What is it?
Hyundai has high hopes for the plug-in hybrid (PHEV) version of its Ioniq hatchback, not least because the car you could consider its warm-up act, the cheaper Ioniq hybrid, had rattled through Hyundai UK’s annual volume allocation for this year before the end of February.
The PHEV version of the Ioniq will be more expensive than the hybrid, of course (its exact UK price is still to be confirmed) and its real-world fuel economy will depend a great deal upon how it’s used (as is true of all plug-in hybrids). But if you’re reading this for one reason and one reason only, I expect it’s this one: “257mpg”. Such remarkable fuel economy could only come from a really outstanding car, surely?
The third Ioniq derivative (there's a fully electric one, too) is ostensibly the same as the lesser hybrid, but for a much larger and more powerful lithium ion drive battery and the Type II electrical charging socket needed to charge it from the mains. The battery’s capacity is 8.9kWh; more by a shade than those of the Toyota Prius Plug-in and Audi A3 etron - and not by coincidence, you suspect.
The bigger battery’s higher voltage also allows the Ioniq’s 60bhp electric drive motor to draw more torque from it more of the time than it can in the hybrid. So while the Plug-in is the heavier of the two, and Hyundai claims identical peak system power and torque outputs for both cars, it’s the Plug-in that’s marginally the more accelerative.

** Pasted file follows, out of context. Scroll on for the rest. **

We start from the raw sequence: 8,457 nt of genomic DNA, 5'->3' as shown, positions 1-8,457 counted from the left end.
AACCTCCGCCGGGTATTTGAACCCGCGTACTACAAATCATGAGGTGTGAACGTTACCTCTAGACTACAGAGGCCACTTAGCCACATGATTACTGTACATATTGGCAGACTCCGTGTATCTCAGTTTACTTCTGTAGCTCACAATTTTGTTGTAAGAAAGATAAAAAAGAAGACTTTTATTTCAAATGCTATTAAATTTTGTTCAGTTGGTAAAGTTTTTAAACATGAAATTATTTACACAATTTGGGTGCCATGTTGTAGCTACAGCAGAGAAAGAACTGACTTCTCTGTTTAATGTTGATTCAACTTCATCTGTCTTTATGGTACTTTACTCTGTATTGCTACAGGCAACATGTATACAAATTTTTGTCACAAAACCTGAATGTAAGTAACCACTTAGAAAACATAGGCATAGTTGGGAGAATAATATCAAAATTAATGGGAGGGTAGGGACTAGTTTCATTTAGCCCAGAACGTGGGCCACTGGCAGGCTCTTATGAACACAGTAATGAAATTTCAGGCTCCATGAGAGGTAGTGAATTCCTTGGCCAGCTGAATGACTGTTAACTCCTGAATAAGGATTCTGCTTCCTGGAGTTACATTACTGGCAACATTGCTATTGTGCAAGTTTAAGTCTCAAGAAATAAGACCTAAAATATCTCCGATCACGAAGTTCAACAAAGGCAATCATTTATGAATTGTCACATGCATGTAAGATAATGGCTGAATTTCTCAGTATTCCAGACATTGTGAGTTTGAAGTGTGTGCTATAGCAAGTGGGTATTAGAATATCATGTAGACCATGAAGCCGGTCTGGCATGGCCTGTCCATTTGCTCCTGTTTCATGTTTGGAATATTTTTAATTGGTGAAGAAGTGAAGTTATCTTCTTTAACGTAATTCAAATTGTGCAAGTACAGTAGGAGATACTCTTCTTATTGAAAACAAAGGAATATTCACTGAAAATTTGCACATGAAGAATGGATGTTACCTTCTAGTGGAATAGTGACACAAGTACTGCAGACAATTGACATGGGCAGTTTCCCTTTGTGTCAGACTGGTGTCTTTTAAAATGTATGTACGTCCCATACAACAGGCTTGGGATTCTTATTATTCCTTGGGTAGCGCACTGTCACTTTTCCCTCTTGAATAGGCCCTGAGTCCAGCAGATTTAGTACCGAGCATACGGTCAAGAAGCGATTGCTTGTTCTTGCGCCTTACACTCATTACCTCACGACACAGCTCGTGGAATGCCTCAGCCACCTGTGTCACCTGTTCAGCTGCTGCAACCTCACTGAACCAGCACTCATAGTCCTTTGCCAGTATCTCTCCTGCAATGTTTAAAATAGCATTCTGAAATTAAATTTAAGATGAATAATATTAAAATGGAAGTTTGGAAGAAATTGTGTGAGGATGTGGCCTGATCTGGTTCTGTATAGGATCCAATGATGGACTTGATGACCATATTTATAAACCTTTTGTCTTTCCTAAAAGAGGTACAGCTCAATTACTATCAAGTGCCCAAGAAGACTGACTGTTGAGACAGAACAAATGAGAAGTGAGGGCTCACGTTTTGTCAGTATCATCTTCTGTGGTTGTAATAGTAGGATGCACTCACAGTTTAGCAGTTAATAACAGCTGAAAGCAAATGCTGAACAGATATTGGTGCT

The Ioniq Plug-in charges from a typical 16-amp driveway wallbox charger in a little over two hours. Petrol power comes from a 104bhp 1.6-litre petrol engine running on the Atkinson combustion cycle, and electrical and piston power are juggled onto the road through the front wheels via a six-speed dual-clutch automatic gearbox.
What's it like?
Like its rangemates, the Ioniq Plug-in is a fairly plain and unexciting car to drive. To be fair, it isn’t designed to match the emergent PHEV market's sportier options either on performance or dynamism, but to bring PHEV technology to a wider audience at a cheaper pricetag than it’s been available at thus far. But even after you’ve tempered your expectations, the Hyundai seems frugal and functional but worthy, and much of its driving experience wanting for a good standard of finish.
The car can be driven in EV, HEV Hybrid and Sport modes, and truncated testing suggested it should be good for around 30 miles of mixed driving on battery power alone: not quite equal to Hyundai’s 39-mile claim, but certainly up there with the Toyota on electric-only range and much better than most PHEVs. Over a total 100 miles of testing at mixed pace, we averaged 85.6mpg in the car overall: also a very creditable result.
The Ioniq’s 60bhp electric motor feels potent enough around town and up to about 50mph. The car is happy to cruise on electric power at motorway speed, but you need to rouse the combustion engine for meaningful acceleration here. It’s also a frustration that Hyundai doesn’t make it easier to drive up to the limits of electric power and keep the piston engine off via a haptic accelerator pedal or similar, even in EV mode.
Select Sport mode and an attempt is made to go beyond the kind of driving involvement you get from a typical economy car, but it’s a ham-fisted one. The car’s steering becomes leaden and cumbersome, the gearbox struggles to deliver peak performance with decent responsiveness, the wooden ride becomes crashy and the car’s increasingly precarious grip only announces itself in clearer terms.
But stick to HEV Hybrid mode once your electric range is depleted and the car's easier to drive and feels more coherent. There's very little connected feel from the steering and the usual artificial feel to the brake pedal which makes executing smooth stops trickier than it needs to be, but, so long as you're interested most in how little you're putting in the petrol tank, none of that need necessarily offend too much.